The musical has an original score by Alan Menken, the Tony- and Oscar-winning composer of Beauty and the Beast, The Hunchback of Notre Dame and other Disney musicals. He's currently represented on Broadway by Newsies and Aladdin, both also adapted to the stage from his Disney films.
Menken wrote the first version of the score for Duddy between Little Shop of Horrors and Little Mermaid, and continued to work on it after the Philadelphia production.
Lyrics are by David Spencer, who has also written a new libretto. Spencer and Menken collaborated on the Off-Broadway musical Weird Romance.
The musical was first presented in Philadelphia as part of the 1987 American Music Theatre Festival, but did not continue on to Broadway.
The Apprenticeship of Duddy Kravitz is a morality tale about a young man in 1950s Montreal, from the working class Jewish inner city, desperate to make his mark and prove himself to his family and community. Told by his grandfather that "A man without land is nobody," he launches into a series of schemes and enterprises aimed at acquiring and developing a lakefront property. Often his compulsive ambition is at odds with better judgment and threatens his relationships with those who love him, among them a French Canadian girl he meets while working at a Summer resort; and yet he is as likely to come to the rescue of those he loves in just as aggressive and subversive a manner. This duality is at the center of a journey in which 19 year old Duddy, on the cusp of manhood, must finally, ultimately, decide what kind of man he's going to be. The Apprenticeship of Duddy Kravitz is based on Richler’s novel of the same name, published in 1959. It was adapted as a film, starring Richard Dreyfus, in 1974.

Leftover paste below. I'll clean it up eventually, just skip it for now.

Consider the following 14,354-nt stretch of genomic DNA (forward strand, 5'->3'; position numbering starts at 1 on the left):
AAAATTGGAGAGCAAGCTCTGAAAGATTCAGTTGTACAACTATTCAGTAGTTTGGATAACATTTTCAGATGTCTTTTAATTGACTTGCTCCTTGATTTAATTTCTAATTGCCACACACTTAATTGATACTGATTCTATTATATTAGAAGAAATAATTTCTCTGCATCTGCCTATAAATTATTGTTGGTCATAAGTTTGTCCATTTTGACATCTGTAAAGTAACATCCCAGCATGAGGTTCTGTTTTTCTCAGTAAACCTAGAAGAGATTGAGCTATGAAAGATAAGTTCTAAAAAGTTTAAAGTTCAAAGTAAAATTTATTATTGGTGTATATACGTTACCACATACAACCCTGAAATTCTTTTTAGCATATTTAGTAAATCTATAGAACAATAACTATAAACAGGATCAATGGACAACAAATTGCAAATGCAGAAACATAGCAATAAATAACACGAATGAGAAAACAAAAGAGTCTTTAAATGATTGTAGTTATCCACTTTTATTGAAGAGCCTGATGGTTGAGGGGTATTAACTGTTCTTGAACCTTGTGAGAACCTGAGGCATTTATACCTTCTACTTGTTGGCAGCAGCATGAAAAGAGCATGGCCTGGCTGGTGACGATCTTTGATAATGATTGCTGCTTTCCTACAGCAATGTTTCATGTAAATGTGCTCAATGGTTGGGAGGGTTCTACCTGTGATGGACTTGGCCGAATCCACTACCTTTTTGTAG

Spencer told Playbill.com that he has rewritten the show from the ground up, with “a handful” of songs remaining from the Philadelphia version, “and most of those altered in shape. Quite literally, and in every practical and artistic sense, the Philadelphia version had become another show with the same title.”
Spencer said he has stuck with the show for all these years because, “It’s one of those rare stories that get under your skin and speak to you and your sensibility at a gut level, such that you have to work on it. And we’ve never doubted how special the show is. In spite of everything, putting Duddy Kravitz in the drawer and walking away was never an option.”
The Segal Center had initially announced a production of a Yiddish adaptation of the same story for the current season. The musical is not related to that production.